Archive for the ‘Tips and Tricks’ Category

When planning a ground mounted PV system (vs. a roof mount), there are several environmental considerations to evaluate prior to entering a PPA.  The overall size of system, landfill or Brownfield location options, wetland areas, and endangered species are all issues to assess when evaluating sites for PV arrays.  While the solar developer’s engineering team typically has the resources to complete all required environmental permitting, a savvy property owner or municipal committee will want to know “fatal flaws” and/or anticipated permit requirements in advance of committing to the project. Understanding potential environmental challenges ahead of time allows for realistic cost and project timeline planning. The site owner should also confirm that the solar developer has a qualified and experienced permitting team on board.

Site Characteristics

As part of a fatal flaws or feasibility analysis, site characteristics should always be considered. Site characteristics that should always be included in any analysis include ground slope, topographic features, access to the site, path to potential interconnection point(s), existing vegetation, erosion potential and soil type. Analysis of environmental features along possible interconnection routes should be considered in addition to the array site itself.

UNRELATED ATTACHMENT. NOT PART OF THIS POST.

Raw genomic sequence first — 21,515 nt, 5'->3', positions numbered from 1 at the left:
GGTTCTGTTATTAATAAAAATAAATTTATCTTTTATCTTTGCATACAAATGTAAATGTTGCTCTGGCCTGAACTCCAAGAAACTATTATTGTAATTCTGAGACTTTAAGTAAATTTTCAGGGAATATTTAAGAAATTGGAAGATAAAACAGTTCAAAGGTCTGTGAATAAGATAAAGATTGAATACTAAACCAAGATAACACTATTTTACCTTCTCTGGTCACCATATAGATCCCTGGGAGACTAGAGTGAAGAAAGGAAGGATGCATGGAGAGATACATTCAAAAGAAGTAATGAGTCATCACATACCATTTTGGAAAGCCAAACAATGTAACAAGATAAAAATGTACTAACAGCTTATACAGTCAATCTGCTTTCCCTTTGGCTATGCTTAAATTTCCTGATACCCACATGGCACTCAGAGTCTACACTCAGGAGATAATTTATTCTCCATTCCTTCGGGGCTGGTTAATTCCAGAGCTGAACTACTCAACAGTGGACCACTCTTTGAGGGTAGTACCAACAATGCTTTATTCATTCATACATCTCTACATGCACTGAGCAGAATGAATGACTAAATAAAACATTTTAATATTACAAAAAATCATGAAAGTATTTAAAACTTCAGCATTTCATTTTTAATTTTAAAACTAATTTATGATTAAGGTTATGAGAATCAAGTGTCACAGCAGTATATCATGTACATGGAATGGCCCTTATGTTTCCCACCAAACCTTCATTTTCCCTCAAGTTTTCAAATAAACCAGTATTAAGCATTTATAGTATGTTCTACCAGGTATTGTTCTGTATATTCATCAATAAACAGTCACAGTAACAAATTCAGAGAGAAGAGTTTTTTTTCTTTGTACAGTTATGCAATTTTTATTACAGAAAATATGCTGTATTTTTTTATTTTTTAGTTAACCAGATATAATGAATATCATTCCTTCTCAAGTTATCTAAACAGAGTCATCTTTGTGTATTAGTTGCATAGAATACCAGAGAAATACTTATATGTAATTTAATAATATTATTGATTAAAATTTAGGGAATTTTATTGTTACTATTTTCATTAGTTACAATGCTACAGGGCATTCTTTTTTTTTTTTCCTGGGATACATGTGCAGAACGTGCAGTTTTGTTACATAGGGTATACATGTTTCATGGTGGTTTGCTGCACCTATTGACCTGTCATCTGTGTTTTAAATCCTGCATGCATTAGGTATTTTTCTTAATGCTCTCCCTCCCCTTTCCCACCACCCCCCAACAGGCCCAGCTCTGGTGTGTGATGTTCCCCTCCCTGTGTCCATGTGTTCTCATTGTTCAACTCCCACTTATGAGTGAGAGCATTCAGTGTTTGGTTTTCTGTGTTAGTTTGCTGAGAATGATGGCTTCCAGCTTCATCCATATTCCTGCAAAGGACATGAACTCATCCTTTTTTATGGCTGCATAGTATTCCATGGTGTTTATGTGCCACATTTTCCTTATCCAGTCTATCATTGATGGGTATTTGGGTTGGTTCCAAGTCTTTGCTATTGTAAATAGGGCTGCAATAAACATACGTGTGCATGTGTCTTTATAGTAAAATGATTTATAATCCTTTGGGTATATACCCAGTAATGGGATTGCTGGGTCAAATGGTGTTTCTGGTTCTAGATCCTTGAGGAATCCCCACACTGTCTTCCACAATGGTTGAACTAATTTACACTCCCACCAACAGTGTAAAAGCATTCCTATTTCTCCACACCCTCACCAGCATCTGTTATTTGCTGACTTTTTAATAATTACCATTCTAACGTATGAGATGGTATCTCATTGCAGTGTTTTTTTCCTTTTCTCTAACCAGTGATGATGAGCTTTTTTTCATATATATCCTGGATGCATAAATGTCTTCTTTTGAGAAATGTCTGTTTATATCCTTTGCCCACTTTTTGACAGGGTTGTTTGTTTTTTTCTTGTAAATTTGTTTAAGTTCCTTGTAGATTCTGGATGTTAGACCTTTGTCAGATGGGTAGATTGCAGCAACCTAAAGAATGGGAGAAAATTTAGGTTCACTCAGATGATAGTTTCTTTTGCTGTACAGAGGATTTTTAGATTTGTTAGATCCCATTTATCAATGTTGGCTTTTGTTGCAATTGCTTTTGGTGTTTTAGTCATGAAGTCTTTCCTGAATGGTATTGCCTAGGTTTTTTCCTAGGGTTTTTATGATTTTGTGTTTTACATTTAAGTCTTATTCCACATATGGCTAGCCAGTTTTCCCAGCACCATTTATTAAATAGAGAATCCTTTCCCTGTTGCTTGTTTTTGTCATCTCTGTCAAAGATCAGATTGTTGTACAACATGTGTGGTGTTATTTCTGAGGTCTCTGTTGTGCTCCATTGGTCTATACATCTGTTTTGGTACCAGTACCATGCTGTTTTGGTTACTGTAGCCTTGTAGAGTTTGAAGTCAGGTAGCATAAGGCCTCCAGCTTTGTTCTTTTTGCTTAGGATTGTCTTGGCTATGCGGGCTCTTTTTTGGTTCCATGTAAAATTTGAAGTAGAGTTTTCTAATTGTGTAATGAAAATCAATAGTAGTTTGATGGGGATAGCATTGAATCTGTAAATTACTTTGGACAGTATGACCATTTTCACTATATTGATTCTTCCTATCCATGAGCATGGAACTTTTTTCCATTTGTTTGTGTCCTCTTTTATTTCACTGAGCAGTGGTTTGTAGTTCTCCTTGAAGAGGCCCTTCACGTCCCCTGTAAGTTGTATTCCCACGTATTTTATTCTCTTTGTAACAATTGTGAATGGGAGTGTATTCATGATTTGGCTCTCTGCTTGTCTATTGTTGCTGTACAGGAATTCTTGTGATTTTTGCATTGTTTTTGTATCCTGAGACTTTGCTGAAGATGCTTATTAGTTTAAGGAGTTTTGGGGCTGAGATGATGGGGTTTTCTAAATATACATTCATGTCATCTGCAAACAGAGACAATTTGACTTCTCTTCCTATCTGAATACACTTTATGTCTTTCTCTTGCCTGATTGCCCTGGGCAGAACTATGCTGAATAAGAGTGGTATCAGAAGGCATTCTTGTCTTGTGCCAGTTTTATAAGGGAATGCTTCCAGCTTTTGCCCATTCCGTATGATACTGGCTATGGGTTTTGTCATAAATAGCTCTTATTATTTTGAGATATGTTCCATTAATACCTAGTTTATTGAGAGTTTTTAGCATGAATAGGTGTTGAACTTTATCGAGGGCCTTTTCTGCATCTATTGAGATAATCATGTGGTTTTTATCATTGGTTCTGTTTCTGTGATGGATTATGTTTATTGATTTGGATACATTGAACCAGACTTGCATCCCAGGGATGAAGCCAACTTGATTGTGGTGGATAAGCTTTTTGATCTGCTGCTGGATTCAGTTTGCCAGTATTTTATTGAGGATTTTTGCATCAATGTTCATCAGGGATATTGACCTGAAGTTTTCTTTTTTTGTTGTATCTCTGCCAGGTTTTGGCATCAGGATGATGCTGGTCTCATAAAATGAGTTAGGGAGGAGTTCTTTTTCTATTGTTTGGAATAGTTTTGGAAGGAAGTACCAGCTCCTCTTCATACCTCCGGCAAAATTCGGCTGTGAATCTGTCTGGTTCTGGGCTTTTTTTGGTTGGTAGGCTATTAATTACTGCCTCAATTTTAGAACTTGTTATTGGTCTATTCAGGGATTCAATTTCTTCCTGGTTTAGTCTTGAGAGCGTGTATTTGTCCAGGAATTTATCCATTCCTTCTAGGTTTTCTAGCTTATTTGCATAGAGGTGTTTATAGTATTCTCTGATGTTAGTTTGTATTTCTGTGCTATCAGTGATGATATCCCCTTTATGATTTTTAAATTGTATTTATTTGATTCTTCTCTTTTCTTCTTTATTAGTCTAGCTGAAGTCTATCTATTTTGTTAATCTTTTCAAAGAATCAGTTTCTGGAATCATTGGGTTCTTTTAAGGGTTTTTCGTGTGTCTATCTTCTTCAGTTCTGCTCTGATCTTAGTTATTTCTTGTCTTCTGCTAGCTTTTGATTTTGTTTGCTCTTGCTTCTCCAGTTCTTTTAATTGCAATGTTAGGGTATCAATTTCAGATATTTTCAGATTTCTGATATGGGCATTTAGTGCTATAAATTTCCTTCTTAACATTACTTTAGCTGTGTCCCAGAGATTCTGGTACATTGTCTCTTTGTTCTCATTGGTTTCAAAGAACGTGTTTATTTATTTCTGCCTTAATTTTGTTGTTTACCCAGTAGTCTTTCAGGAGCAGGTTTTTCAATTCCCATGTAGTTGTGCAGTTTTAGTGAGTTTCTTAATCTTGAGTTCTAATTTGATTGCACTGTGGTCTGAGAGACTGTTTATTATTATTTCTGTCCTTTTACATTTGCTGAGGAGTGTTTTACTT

Local Requirements

Do some research on property boundaries and easements, available mapping (wetlands, topographic, utility, endangered species), local by-laws (zoning, planning, and conservation).  Information obtained from the local conservation office, Town or City Engineer, or zoning office can be included in an RFP or made available for review prior to bid.

 State Requirements

A state environmental review (ie. Massachusetts Environmental Policy Act http://www.env.state.ma.us/mepa/ (MEPA)) may be required if the project meets a State’s “threshold” for review.  State thresholds should be checked to see if any project characteristics exceed the threshold.  If they do, a regulatory review may be required and possibly add 30-60 days minimum to the project timeline.  Most states maintain a free online database of environmental resources/protected areas, historic resources and hazardous waste or Brownfields sites.

For example, if the site is a landfill, the landfill must be closed, capped and in full compliance with State regulations.  A Post-Closure landfill use permit is likely required.  Talk to your state Department of Environmental Protection (ie. NHDES, MADEP).  Permits for post-closure landfill use can take 2-6 months.

Federal Requirements

A federal environmental review (National Environmental Policy Act http://www.epa.gov/oecaerth/basics/nepa.html (NEPA)) may be required if federal money is involved or if the project meets a federal threshold for review. As with state regulations, if any project characteristics exceed federal thresholds, they may trigger a regulatory review that will add to the project timeline.

Any site with over one acre of total land disturbance requires a National Pollutant Discharge Elimination System (NPDES) permit for erosion andstormwater pollution prevention. Easier than it sounds, this is a simple document that can be filed electronically and does not delay a project. Best practices, such as using silt fences or haybales around any open excavated areas, should be utilized.